Biodiversity Socotra Archipelago (SOC)
 
  FishBase Complete Literature Reference
Species Families Species Families
Marine No
Freshwater No
Total No 620 0 % Zajonz, U., M. Khalaf and F. Krupp, 2000
Ref.   Lavergne, E., U. Zajonz, F. Krupp, F. Naseeb and M.S. Aideed, 2016
Conservation Since most estuaries are separated from the sea by gravel or sand berms and only become temporarily connected to the sea after flash floods during the rainy seasons or by storm surges (i.e. temporarily open and closed estuaries, TOCEs), for long periods during the year, the in- and out-ward migrations of post-larvae, juveniles and mature fishes between freshwater, brackish and marine environments are usually limited (Ref. 117436).

The coastal fish assemblages are reported as being highly diverse and enriched by species of adjacent biogeographic regions consistent with the archipelago’s position at ‘biogeographic crossroads’ as postulated by various authors (Ref. 117436).

The fish assemblages of the archipelago are of an Indo-Pacific origin, with zoogeographic affinities to the Red Sea, southern Arabia, East Africa, other parts of the Western Indian Ocean and the wider Indo-Pacific and many of which are 'Arabian' endemics (Ref. 37631).

Geography and Climate The Archipelago (12°30? N; 54°00? E) lies in the north-western corner of the Indian Ocean, at the junction between the Gulf of Aden and the Arabian Sea. Included are the main island of Socotra, and the three smaller islands of Samha, Darsa and Abd al-Kuri, and various rocky stacks. The islands have seasonally variable environment as a result of the alternating monsoon seasons in the northern Indian Ocean driven by the Inter-Tropical Convergence Zone (ITCZ): the weak and wet winter or north-east monsoon (November to February) and the forceful and dry summer or south-west monsoon (May to September) (Ref. 117436)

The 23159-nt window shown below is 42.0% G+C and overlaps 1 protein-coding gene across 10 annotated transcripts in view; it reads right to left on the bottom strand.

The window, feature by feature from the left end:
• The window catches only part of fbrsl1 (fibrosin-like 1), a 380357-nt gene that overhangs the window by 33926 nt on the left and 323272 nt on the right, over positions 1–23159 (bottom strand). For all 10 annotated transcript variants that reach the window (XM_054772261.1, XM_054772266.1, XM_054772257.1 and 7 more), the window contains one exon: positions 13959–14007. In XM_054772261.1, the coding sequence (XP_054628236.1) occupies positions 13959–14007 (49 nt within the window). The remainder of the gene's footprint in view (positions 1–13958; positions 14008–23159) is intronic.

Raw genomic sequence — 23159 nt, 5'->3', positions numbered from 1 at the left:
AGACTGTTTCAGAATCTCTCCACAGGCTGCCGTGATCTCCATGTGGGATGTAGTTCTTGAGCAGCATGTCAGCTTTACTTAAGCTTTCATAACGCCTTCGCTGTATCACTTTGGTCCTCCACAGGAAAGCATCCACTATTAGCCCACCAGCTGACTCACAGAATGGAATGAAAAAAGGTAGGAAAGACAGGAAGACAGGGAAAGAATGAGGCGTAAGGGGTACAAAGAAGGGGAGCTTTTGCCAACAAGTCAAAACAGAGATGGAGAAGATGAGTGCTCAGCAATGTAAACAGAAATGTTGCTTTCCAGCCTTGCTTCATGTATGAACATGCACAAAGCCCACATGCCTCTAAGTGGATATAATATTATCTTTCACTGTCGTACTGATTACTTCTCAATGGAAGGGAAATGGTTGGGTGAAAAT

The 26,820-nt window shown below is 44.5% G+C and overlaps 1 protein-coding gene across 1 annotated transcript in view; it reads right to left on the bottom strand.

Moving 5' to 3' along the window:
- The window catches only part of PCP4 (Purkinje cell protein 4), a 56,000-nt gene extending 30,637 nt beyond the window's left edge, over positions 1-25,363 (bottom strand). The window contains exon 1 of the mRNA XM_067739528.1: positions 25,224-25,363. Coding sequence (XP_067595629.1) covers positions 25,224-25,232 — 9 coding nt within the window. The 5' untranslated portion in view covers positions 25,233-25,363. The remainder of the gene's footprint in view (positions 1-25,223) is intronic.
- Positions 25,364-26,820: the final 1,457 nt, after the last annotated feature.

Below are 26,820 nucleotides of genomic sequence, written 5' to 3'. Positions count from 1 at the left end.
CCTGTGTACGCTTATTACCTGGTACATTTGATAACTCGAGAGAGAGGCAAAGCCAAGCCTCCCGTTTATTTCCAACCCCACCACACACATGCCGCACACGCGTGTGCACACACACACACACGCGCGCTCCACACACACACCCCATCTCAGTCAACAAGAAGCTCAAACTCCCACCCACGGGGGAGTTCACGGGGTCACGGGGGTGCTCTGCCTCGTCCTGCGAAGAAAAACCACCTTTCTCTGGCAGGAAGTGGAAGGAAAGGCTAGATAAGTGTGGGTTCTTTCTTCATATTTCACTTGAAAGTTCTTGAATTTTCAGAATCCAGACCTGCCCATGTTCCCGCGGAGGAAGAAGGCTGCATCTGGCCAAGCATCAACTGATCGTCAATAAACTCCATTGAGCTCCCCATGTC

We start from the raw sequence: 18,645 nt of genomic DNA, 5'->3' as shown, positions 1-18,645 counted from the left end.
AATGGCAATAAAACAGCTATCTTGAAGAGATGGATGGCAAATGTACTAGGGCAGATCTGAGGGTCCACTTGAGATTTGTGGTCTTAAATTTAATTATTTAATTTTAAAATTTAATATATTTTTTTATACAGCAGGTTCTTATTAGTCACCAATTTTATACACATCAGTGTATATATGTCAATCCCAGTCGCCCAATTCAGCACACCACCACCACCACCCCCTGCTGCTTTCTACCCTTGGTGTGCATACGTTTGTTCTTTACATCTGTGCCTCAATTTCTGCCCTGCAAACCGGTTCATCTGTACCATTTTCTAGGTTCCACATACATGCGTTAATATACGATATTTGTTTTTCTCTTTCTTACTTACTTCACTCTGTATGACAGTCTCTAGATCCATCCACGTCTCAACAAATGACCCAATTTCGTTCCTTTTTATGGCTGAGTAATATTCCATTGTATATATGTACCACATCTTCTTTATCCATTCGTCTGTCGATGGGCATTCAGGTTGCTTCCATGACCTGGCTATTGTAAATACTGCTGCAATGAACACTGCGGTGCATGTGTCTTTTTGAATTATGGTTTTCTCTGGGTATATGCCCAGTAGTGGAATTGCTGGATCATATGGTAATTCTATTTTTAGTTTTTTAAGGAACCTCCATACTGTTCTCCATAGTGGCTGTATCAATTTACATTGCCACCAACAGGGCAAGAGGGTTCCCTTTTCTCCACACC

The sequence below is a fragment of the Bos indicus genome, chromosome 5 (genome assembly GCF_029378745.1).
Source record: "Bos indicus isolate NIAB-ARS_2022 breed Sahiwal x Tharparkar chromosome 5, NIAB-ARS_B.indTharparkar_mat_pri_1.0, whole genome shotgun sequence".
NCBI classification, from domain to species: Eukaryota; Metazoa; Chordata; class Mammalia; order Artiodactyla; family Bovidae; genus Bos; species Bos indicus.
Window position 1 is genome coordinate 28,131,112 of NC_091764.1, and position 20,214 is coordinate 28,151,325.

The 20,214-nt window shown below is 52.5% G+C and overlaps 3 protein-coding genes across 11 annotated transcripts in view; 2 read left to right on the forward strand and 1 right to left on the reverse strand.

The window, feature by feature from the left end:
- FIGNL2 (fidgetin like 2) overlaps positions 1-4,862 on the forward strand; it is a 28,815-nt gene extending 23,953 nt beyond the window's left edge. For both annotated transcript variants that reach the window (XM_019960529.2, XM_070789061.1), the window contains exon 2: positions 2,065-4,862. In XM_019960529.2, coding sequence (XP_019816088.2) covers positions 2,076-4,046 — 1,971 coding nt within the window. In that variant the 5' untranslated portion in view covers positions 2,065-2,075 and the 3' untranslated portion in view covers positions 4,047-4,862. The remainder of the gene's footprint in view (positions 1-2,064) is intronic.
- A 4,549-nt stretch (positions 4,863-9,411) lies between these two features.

The Archipelago is situated in the vicinity of four major biogeographic units of the circum-Arabian seas: the Eritrean, South Arabian and Persian sections of the Arabian subprovince (sensu KLAUSEWITZ 1989) and the Western Indian Ocean subprovince (Ref. 37631).

Ref.  Lavergne, E., U. Zajonz, F. Krupp, F. Naseeb and M.S. Aideed, 2016

Hydrography There are no estuaries or lagoons found on the islands of Darsa, Samha and Abd al-Kuri. On the other hand, Socotra Island has approximately 30 estuaries which vary greatly in terms of morphology, water regime and ecological conditions, and one intertidal lagoon. The monsoons contribute to creating particular estuarine environments with marked seasonal river flow, salinity and temperature regimes.

Ref.  Lavergne, E., U. Zajonz, F. Krupp, F. Naseeb and M.S. Aideed, 2016
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